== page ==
How Much Should Freelancers Charge
August 22, 2011 by Kevin Michael Gray
We found this fascinating article on Lifehacker.com that makes a great point for working with Pomegranate (as a freelancer) - don't worry about any of this crap and let us deal with it! Read more below:
How Much Should I Charge for My Freelance Services?
After years of working as a corporate slave, I've decided to make the jump and strike out on my own as a freelancer. I already have some people interested in my work, but I'm not really sure how much to charge. Do I set my rate based on what other people are charging? Or how do I come up with the best price to charge?
Bitten by the Freelance Bug
Congratulations and welcome to the exciting world of working for yourself. Putting a price on your services is one of the biggest challenges freelancers face. You don't want to set your rate so low that your business won't thrive, and it'll be hard to raise rates later when your business becomes more established, but you also don't want to set them so high you scare off clients. Here's some advice on establishing what to charge. Whip out a pencil and paper, because we're going to be doing some math.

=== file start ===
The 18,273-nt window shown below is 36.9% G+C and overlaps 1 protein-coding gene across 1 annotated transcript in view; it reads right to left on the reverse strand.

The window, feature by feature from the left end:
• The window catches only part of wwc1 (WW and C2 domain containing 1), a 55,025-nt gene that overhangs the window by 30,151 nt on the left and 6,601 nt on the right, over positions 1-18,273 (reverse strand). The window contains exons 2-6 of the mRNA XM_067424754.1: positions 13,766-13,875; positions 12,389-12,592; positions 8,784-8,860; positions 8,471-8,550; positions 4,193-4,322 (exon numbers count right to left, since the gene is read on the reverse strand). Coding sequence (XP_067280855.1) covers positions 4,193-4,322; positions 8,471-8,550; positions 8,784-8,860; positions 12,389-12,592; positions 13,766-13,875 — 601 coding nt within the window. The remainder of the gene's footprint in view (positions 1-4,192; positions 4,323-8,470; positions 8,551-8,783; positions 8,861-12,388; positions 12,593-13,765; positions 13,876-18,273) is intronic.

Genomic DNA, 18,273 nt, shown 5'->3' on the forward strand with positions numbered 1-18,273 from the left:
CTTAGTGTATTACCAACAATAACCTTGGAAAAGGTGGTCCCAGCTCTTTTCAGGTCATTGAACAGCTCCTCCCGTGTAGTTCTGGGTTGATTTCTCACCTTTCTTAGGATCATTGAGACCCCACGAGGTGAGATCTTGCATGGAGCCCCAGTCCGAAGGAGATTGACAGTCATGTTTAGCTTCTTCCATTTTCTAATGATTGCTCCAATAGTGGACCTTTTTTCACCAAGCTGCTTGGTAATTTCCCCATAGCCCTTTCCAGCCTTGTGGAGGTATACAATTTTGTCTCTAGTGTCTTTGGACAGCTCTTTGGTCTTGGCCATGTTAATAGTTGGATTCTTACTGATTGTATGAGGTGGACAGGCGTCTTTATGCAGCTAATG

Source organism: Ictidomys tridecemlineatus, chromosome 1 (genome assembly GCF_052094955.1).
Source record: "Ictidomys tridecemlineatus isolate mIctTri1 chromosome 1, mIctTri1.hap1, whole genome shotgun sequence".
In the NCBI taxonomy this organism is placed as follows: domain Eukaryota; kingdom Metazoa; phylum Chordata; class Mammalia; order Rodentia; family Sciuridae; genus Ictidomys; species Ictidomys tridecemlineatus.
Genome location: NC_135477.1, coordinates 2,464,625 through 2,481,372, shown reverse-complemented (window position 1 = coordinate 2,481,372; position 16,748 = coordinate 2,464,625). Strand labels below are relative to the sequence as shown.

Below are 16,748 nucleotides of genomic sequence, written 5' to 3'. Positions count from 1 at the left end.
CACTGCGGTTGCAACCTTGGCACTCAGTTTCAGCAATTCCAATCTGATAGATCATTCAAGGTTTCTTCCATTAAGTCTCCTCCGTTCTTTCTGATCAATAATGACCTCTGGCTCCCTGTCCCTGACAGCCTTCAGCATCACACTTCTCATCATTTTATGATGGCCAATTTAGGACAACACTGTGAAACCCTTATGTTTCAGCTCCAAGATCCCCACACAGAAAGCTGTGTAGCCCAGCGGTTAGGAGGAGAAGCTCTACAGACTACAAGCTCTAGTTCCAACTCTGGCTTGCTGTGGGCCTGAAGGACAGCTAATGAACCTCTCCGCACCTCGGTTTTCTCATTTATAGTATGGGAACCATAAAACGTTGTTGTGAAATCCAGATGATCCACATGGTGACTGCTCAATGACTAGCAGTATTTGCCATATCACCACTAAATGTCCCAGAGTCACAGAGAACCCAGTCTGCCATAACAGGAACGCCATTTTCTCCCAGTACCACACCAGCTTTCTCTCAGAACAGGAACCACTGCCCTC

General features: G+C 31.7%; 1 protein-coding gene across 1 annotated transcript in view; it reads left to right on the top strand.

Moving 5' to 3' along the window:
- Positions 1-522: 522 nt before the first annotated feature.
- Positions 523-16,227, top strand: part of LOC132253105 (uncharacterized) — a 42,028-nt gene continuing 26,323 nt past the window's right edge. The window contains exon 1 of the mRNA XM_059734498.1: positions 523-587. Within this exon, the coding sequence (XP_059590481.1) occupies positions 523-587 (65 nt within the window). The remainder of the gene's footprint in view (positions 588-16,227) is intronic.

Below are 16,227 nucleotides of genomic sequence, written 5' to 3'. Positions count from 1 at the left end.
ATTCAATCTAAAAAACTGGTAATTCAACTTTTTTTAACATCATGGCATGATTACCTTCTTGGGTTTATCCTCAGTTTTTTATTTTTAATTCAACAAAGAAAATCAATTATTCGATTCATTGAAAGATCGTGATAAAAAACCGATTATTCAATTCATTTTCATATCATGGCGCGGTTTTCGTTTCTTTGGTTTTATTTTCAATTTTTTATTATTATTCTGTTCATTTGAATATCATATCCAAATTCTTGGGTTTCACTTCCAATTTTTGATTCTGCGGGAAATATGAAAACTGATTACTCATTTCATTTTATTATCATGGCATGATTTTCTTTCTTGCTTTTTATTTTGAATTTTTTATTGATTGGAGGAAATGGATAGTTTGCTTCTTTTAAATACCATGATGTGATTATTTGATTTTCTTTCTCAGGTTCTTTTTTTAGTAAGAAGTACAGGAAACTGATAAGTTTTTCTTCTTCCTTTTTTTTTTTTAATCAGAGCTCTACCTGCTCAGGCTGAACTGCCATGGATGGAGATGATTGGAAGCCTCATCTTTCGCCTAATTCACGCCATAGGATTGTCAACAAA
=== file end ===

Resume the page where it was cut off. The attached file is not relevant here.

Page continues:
1. Calculate How Much You'll Need to Cover Operating Costs
Salary: How much do you want to earn (pay yourself)? You might take a look at your current salary or check out a site like Salary.com to find comparative wages. Let's say, for example, you want to take home $45,000 a year. (If you were to hire someone to help you, also add a line for that employee's salary, but for the sake of this example we'll just stick with one staff member—you.)
Taxes: When you're self-employed, you'll need to cover your own taxes. The IRS has helpful information on self-employment and taxes, including a worksheet (PDF) for calculating estimated taxes. As a rule of thumb, though, you can simply add a factor of 15% to your salary to cover tax contributions. In our example, 15% times the $45,000 salary is $6,750. Adding these together, our new salary with taxes is $51,750.
Monthly overhead: Overhead costs are those that you'll incur just in running the business. Depending on your situations, these may include:
- Office supplies
- Advertising or marketing
- Telephone fees
- Auto leases
- Tally these all up and multiply by 12 to get your yearly overhead. Then add in any yearly costs, such as computer or software purchases. In this example, we're going to say it's $12,000.
2. Figure Out Your Average Billable Hours?